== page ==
Thus humanity is male and man defines woman not in herself but as relative to him; she is not regarded as an autonomous being. Michelet writes: ‘Woman, the relative being …’ And Benda is most positive in his Rapport d’Uriel: ‘The body of man makes sense in itself quite apart from that of woman, whereas the latter seems wanting in significance by itself … Man can think of himself without woman. She cannot think of herself without man.’ And she is simply what man decrees; thus she is called ‘the sex’, by which is meant that she appears essentially to the male as a sexual being. For him she is sex – absolute sex, no less. She is defined and differentiated with reference to man and not he with reference to her; she is the incidental, the inessential as opposed to the essential. He is the Subject, he is the Absolute – she is the Other.’

The category of the Other is as primordial as consciousness itself. In the most primitive societies, in the most ancient mythologies, one finds the expression of a duality – that of the Self and the Other. This duality was not originally attached to the division of the sexes; it was not dependent upon any empirical facts. It is revealed in such works as that of Granet on Chinese thought and those of Dumézil on the East Indies and Rome. The feminine element was at first no more involved in such pairs as Varuna-Mitra, Uranus-Zeus, Sun-Moon, and Day-Night than it was in the contrasts between Good and Evil, lucky and unlucky auspices, right and left, God and Lucifer. Otherness is a fundamental category of human thought.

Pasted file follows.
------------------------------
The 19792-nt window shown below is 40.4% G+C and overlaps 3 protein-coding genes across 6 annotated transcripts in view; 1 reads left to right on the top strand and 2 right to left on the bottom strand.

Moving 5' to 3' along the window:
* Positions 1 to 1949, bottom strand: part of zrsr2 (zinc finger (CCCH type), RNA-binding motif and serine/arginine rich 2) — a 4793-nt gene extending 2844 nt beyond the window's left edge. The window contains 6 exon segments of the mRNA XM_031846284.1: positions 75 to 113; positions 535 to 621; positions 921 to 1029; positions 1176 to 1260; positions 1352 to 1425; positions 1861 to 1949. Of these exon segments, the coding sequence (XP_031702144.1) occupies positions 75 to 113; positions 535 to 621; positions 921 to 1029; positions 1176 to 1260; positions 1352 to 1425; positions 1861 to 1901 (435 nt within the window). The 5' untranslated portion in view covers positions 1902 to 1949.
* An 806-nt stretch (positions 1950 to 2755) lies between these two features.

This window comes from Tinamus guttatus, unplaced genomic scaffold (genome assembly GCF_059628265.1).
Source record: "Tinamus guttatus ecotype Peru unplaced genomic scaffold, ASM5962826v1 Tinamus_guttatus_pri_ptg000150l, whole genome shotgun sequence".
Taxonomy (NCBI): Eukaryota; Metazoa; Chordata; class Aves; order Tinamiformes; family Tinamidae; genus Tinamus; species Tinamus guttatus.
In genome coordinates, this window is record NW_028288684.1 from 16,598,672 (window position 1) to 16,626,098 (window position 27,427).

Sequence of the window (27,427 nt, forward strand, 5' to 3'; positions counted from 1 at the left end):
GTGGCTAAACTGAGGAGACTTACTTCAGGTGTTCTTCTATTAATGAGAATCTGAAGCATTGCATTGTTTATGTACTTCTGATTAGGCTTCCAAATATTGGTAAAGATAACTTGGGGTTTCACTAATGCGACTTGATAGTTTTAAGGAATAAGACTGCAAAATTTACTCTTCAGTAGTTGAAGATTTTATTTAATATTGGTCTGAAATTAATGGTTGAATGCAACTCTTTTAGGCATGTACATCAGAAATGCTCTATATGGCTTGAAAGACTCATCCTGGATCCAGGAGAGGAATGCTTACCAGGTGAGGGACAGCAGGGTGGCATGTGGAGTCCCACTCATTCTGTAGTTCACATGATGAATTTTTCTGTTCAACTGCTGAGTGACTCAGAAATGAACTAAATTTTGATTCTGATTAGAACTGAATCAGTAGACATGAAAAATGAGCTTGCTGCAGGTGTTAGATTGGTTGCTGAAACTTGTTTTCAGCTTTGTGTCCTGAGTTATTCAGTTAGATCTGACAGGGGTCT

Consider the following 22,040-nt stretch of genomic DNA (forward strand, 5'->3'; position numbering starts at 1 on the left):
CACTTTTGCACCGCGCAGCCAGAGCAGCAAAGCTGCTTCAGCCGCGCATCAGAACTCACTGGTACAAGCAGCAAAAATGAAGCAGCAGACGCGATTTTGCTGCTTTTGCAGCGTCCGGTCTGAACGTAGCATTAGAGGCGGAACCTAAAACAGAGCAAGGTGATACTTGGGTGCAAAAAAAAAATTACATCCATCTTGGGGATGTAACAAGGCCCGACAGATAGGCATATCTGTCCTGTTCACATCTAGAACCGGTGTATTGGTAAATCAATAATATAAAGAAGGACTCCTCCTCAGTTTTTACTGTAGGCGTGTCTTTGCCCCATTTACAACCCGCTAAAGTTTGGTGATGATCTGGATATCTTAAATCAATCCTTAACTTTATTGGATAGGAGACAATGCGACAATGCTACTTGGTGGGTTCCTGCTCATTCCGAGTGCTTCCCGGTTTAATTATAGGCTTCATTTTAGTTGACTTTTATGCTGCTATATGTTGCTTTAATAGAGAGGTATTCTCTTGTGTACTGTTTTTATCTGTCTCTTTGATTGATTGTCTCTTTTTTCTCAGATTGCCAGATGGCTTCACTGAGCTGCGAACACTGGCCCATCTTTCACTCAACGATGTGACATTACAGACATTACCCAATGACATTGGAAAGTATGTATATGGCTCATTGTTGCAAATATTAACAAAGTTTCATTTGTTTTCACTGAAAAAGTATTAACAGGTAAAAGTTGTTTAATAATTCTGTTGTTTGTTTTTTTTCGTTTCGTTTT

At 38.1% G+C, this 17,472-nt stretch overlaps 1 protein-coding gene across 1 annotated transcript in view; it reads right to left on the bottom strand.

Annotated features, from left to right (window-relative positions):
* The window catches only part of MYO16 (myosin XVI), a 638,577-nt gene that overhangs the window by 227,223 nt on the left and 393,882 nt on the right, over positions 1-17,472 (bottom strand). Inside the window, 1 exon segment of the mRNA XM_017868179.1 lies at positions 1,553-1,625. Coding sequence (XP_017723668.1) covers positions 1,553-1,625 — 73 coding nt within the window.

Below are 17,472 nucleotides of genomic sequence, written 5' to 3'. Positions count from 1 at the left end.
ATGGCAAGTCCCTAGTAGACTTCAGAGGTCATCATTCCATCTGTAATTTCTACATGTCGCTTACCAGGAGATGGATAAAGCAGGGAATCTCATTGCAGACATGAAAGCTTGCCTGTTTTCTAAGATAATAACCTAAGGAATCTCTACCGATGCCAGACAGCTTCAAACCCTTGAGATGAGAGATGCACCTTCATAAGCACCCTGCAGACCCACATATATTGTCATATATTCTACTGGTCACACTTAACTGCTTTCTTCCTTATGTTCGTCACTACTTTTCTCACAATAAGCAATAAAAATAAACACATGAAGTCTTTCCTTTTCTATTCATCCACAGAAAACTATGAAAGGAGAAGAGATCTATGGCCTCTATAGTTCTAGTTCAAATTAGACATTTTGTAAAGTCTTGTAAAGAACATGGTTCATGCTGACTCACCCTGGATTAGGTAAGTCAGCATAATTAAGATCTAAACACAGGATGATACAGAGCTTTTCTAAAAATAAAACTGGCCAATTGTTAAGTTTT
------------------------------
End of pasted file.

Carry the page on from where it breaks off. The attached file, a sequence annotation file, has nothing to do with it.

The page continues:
Thus it is that no group ever sets itself up as the One without at once setting up the Other over against itself. If three travellers chance to occupy the same compartment, that is enough to make vaguely hostile ‘others’ out of all the rest of the passengers on the train. In small-town eyes all persons not belonging to the village are ‘strangers’ and suspect; to the native of a country all who inhabit other countries are ‘foreigners’; Jews are ‘different’ for the anti-Semite, Negroes are ‘inferior’ for American racists, aborigines are ‘natives’ for colonists, proletarians are the ‘lower class’ for the privileged.